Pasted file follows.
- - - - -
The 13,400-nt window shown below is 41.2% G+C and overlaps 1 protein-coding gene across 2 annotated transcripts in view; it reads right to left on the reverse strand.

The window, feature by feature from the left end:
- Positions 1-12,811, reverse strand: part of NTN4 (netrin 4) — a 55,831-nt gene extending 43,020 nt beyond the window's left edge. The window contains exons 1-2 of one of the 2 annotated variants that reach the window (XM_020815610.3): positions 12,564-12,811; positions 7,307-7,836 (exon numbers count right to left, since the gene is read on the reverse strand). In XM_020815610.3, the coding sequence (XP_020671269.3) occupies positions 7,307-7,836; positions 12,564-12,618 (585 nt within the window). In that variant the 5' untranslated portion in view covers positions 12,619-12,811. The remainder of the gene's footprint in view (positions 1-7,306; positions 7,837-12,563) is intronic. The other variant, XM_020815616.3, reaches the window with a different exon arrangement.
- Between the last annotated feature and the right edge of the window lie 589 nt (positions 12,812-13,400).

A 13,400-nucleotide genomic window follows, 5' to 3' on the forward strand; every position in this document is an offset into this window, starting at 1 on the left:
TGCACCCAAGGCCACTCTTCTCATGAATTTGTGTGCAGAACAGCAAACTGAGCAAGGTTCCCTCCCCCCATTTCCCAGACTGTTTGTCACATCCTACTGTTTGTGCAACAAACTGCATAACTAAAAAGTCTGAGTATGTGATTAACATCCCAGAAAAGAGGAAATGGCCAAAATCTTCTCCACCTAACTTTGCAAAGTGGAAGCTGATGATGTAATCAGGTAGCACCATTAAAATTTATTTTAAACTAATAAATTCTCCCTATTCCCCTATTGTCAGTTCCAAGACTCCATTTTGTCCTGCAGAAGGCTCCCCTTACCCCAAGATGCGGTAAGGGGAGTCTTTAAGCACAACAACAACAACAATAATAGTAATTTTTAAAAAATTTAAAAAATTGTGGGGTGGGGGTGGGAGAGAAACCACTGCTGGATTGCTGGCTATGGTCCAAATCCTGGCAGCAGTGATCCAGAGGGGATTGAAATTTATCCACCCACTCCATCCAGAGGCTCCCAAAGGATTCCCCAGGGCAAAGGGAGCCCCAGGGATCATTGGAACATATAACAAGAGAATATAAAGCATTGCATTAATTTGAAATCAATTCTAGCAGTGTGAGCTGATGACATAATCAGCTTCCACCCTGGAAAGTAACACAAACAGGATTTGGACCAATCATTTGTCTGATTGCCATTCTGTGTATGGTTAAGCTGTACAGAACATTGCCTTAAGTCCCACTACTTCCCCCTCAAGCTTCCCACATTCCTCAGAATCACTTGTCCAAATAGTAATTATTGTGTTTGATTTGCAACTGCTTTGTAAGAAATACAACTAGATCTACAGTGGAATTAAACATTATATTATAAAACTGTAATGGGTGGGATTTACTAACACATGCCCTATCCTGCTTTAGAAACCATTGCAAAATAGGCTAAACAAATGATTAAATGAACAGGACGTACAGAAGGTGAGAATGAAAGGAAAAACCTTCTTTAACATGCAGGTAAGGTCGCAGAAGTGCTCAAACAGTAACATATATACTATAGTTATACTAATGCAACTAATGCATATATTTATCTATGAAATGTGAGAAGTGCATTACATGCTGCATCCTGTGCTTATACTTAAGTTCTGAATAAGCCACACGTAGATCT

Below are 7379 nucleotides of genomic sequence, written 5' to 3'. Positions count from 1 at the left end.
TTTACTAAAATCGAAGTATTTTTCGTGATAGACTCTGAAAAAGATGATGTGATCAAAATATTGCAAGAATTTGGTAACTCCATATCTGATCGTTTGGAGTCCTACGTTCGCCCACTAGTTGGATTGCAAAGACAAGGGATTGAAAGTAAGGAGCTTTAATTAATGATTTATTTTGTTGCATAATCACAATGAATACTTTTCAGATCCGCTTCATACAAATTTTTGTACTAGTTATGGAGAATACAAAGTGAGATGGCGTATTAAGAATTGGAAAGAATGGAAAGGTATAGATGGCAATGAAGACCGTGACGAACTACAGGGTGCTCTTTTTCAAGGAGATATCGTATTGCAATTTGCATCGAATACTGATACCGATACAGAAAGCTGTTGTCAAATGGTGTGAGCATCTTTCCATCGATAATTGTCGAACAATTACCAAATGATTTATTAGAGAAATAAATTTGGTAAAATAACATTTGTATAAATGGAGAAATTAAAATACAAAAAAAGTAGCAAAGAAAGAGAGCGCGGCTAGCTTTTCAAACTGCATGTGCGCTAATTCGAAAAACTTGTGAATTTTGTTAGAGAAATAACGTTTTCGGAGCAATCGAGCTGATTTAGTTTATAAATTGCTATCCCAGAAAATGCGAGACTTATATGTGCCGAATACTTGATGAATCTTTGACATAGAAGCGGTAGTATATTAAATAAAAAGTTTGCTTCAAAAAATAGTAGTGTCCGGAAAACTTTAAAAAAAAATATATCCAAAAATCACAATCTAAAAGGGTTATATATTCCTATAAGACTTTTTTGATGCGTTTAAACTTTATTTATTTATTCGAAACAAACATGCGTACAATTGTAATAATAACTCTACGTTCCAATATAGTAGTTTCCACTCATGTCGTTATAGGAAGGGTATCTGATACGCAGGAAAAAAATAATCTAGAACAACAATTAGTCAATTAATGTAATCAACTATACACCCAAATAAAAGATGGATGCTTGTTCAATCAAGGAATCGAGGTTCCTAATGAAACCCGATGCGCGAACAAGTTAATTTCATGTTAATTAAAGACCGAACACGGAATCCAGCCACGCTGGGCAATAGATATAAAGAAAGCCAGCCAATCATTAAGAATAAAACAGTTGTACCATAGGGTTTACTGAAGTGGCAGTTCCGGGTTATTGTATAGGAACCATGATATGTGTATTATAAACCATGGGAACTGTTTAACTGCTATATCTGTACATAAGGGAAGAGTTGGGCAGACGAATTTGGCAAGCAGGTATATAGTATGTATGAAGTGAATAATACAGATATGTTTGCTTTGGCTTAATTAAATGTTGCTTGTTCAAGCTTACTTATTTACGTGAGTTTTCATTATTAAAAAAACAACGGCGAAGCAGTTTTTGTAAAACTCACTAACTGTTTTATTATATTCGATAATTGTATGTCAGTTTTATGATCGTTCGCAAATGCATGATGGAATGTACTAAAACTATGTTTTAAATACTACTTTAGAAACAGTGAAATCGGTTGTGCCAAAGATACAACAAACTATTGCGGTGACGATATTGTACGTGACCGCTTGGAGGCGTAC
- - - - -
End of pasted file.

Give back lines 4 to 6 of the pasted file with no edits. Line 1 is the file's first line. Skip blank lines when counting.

- Between the last annotated feature and the right edge of the window lie 589 nt (positions 12,812-13,400).

A 13,400-nucleotide genomic window follows, 5' to 3' on the forward strand; every position in this document is an offset into this window, starting at 1 on the left:
TGCACCCAAGGCCACTCTTCTCATGAATTTGTGTGCAGAACAGCAAACTGAGCAAGGTTCCCTCCCCCCATTTCCCAGACTGTTTGTCACATCCTACTGTTTGTGCAACAAACTGCATAACTAAAAAGTCTGAGTATGTGATTAACATCCCAGAAAAGAGGAAATGGCCAAAATCTTCTCCACCTAACTTTGCAAAGTGGAAGCTGATGATGTAATCAGGTAGCACCATTAAAATTTATTTTAAACTAATAAATTCTCCCTATTCCCCTATTGTCAGTTCCAAGACTCCATTTTGTCCTGCAGAAGGCTCCCCTTACCCCAAGATGCGGTAAGGGGAGTCTTTAAGCACAACAACAACAACAATAATAGTAATTTTTAAAAAATTTAAAAAATTGTGGGGTGGGGGTGGGAGAGAAACCACTGCTGGATTGCTGGCTATGGTCCAAATCCTGGCAGCAGTGATCCAGAGGGGATTGAAATTTATCCACCCACTCCATCCAGAGGCTCCCAAAGGATTCCCCAGGGCAAAGGGAGCCCCAGGGATCATTGGAACATATAACAAGAGAATATAAAGCATTGCATTAATTTGAAATCAATTCTAGCAGTGTGAGCTGATGACATAATCAGCTTCCACCCTGGAAAGTAACACAAACAGGATTTGGACCAATCATTTGTCTGATTGCCATTCTGTGTATGGTTAAGCTGTACAGAACATTGCCTTAAGTCCCACTACTTCCCCCTCAAGCTTCCCACATTCCTCAGAATCACTTGTCCAAATAGTAATTATTGTGTTTGATTTGCAACTGCTTTGTAAGAAATACAACTAGATCTACAGTGGAATTAAACATTATATTATAAAACTGTAATGGGTGGGATTTACTAACACATGCCCTATCCTGCTTTAGAAACCATTGCAAAATAGGCTAAACAAATGATTAAATGAACAGGACGTACAGAAGGTGAGAATGAAAGGAAAAACCTTCTTTAACATGCAGGTAAGGTCGCAGAAGTGCTCAAACAGTAACATATATACTATAGTTATACTAATGCAACTAATGCATATATTTATCTATGAAATGTGAGAAGTGCATTACATGCTGCATCCTGTGCTTATACTTAAGTTCTGAATAAGCCACACGTAGATCT